1. Health and Social care

    * If you desire you can be accompanied by a friend or relative during consultation or examination. * You have the right to refuse treatment - the consequences of refusing treatment will be made clear to you. * To be informed of hospital regulations.

  2. Why family structures are changing.

    also must maintain that she keeps a healthy balanced diet of five portions of fruit and vegetable. Mary's emotional needs are being wanted, at the age she is at she is constantly after acceptance by her peers, she realises that her parents accept her for who she is.

  1. Describe the processes by which genes and environment interact to influencedevelopment. Discuss the significance ...

    Genes are transmitted from the parents to the child. They are complex chemical structures known as DNA and are located in the nucleus cell where they formed long strings known as chromosomes. The role of genes acts as a template against which enzymes can be constructed. These enzymes then act as the 'worker' molecules of the cell to bring about chemical reactions to make new cell parts.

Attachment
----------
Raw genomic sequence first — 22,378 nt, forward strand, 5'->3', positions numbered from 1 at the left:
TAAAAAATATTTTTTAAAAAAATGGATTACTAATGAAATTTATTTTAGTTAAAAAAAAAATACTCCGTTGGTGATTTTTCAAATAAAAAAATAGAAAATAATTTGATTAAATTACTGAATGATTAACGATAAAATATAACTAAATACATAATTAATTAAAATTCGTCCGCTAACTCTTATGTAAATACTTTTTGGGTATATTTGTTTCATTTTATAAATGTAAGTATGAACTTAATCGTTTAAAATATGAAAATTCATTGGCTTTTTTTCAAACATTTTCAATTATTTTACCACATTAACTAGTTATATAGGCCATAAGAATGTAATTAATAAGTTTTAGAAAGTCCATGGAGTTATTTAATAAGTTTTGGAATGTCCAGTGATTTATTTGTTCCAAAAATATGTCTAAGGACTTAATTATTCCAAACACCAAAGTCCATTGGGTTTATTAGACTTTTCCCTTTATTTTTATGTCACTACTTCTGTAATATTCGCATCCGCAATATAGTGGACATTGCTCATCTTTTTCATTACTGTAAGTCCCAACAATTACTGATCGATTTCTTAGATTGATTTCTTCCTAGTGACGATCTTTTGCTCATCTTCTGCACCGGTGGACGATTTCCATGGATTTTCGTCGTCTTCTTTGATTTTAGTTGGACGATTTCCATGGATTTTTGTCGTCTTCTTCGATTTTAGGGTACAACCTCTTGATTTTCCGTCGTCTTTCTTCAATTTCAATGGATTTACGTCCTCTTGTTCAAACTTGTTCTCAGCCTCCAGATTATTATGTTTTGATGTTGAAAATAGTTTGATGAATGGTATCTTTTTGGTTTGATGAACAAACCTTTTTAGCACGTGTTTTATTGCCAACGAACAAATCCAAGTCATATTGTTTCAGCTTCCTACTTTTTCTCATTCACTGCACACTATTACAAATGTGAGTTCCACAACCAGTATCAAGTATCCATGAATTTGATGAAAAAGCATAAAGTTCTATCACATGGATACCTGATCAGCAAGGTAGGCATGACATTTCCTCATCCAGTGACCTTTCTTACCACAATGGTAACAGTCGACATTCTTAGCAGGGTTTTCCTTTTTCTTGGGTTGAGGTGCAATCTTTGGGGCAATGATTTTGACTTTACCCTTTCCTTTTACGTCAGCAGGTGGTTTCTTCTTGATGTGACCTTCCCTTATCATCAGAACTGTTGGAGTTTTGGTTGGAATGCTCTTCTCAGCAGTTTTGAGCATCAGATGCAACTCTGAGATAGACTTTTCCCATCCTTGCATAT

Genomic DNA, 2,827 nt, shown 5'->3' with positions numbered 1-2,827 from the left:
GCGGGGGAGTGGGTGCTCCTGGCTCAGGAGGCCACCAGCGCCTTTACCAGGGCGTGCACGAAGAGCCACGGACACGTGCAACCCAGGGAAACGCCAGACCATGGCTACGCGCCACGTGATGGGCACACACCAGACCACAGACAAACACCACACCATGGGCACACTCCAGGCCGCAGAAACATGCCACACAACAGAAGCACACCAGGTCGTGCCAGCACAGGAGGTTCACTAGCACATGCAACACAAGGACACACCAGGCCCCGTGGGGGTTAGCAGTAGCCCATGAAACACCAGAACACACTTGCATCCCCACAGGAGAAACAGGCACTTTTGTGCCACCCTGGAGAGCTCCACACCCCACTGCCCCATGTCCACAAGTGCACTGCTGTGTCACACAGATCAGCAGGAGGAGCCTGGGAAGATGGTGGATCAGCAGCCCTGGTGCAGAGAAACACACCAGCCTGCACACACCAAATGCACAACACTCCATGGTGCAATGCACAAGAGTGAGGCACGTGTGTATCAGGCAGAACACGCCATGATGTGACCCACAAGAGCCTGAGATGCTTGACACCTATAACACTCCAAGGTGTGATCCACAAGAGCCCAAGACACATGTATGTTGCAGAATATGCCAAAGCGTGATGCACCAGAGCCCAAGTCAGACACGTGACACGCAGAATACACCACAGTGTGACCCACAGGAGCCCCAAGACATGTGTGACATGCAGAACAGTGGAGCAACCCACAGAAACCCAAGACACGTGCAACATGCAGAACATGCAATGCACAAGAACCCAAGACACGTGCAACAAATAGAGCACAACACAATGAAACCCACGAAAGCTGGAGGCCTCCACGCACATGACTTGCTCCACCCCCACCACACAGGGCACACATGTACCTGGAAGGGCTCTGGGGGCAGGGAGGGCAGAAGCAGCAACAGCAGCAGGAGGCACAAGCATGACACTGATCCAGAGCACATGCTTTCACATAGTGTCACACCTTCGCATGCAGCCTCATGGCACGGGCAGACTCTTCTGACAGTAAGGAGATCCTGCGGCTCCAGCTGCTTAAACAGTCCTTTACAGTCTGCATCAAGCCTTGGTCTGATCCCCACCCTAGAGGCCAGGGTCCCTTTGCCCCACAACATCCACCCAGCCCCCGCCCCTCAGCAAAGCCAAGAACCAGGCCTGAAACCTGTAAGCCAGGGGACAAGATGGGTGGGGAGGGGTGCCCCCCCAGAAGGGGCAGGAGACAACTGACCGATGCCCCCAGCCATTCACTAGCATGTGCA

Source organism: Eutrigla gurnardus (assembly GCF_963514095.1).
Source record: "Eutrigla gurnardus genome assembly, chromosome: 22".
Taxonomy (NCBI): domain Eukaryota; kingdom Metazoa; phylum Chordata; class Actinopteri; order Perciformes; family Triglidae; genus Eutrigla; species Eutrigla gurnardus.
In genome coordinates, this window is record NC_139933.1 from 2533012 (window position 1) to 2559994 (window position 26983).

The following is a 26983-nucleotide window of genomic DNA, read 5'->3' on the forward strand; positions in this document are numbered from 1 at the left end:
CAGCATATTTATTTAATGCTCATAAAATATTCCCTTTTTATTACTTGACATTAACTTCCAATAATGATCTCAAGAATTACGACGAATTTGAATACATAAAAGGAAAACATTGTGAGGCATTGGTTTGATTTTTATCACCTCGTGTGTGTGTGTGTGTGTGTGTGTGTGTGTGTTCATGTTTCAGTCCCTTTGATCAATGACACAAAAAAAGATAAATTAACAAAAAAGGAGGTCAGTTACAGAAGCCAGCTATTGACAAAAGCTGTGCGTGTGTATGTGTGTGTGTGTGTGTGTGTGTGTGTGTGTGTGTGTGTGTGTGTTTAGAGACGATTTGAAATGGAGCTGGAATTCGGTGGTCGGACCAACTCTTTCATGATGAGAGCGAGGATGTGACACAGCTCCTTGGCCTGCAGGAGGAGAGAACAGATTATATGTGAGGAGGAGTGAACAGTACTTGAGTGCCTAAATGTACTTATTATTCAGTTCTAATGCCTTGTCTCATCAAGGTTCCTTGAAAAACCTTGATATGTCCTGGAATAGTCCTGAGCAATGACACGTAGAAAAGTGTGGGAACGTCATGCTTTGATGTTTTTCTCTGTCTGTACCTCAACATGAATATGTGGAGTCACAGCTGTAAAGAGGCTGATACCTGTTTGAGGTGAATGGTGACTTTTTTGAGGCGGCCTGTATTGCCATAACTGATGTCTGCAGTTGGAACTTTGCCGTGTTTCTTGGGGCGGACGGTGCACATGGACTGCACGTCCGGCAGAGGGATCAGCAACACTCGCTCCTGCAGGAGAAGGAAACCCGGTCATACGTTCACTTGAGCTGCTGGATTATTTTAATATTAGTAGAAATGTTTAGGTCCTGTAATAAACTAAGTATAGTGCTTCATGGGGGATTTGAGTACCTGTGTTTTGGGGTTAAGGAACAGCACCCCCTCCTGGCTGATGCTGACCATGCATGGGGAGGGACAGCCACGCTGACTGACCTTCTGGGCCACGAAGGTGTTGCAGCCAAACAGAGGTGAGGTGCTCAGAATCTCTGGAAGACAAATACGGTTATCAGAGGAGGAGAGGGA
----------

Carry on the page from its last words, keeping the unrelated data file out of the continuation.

2. "Children are no strangers to grief. Even infants and toddlers react to loss. ...

    It does not necessary matter what age your child is when you are discussing death with them, but what you should keep in mind is that the discussion about death with your child should be geared towards his/her level of cognitive development.

  1. Child development study - I will compare my visits and look at Aroushs development ...

    She also waved goodbye to me went it was time for me to go home. For a child of 14 months this is expected of her according to http://www.child-development-guide.com/child-development-milestone.htll. Aroush also understands when she needs to use the toilet, she makes her mum realise by pointing or crying.

  2. Development through the life stages

    The decline can be caused by lack of practice and could be minimized by mental exercise. Emotional and Social Development When they get to the age of around 27, they won?t share their feelings with anyone because they don?t want anyone to feel sorry for them.

  • Over 160,000 pieces
    of student written work
  • Annotated by
    experienced teachers
  • Ideas and feedback to
    improve your own work